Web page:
What a Long Strange Trip It's Been
"Sometimes the light's all shinin' on me,
Other times, I can barely see,
Lately it occurs to me, What a long, strange trip it's been"
Lyrics from "Truckin" by Jerry Garcia of The Grateful Dead
These lyrics - while never intended for finance - succinctly describe the past two years in the markets.
As investors approached the end of 2021, the skies were clear, the economy was growing quickly, and only one small cloud was visible on the horizon. That was the Federal Reserve, having indicated a desire to begin raising interest rates. We wrote then that "The previous regime of easy money in search of inflation has ended. While the response is likely to be measured in the short term, over time, interest rates will move higher in an attempt to keep up with inflation." By the middle of 2022, that cloud had become a raging thunderstorm as we embarked on the fastest interest-rate hiking cycle in several decades. By the end of 2022, most investors in all asset classes were surrounded by darkness and negative returns.
Last January, in the midst of this uncertainty, we wrote, "The current market debate now centers around whether the fed funds rate, currently 4.50%, will top out at 4.75%, 5.0%, or 5.25%. Compared to where we began this journey, 0% rates with an expectation of maybe reaching 1.5%, the difference in terminal rate seems almost inconsequential. We are almost there!! Like the kids in the back seat, investors need to remember that "there" is a destination. Chair Powell has made it abundantly clear that he intends to stay "there" for a while. How long will be determined first by the persistence of inflation and secondarily by the strength of the economy. This is not intended to be a pit stop followed quickly by a return trip to the fairytale land of 0% interest rates."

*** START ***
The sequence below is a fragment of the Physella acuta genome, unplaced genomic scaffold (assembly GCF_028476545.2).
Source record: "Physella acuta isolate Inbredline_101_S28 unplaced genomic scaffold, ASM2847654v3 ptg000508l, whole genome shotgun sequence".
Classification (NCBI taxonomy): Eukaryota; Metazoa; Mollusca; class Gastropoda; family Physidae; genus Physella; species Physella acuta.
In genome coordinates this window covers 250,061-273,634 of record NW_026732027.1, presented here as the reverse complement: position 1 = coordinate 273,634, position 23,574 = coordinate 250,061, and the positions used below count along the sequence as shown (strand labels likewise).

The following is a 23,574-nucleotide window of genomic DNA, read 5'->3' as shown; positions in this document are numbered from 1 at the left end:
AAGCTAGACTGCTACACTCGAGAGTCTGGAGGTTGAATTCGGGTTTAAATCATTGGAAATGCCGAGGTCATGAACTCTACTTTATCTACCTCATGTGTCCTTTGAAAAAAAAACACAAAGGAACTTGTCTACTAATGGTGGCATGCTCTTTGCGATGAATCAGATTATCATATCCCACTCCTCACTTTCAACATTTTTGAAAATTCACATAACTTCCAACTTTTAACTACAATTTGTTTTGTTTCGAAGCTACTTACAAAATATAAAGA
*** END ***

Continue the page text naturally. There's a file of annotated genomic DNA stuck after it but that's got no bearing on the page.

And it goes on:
As 2023 unfolded and inflation began to level off, the economic storm clouds began to subside. Investors were able to begin contemplating an environment where the economy continued growing while inflation slowed towards desired levels. Markets began recovering their losses from the prior year. As summer turned to fall, inflation continued to fall. At the same time, the economy stayed resilient heralding in thoughts amongst investors that perhaps the Federal Reserve had achieved nirvana, and they would be able to thread a historically narrow needle. In November, Federal Reserve Chairman Powell even hinted at the prospects of rate cuts in the future.
The December meeting of the Federal Reserve resulted in an economic forecast of three rate cuts in 2024 without an economic recession. This forecast was enough for investors to zoom past the last remaining clouds and once again see nothing but blue skies. For the past two months, investors in almost every asset class have enjoyed a "the light's all shinin' on me" moment. This furious rally into year-end has resulted in a new all-time high for the Dow Jones Industrial Average and nearly a new high in the S&P 500. Said differently, the markets are approaching where they were 2-years ago. "What a long, strange trip it's been."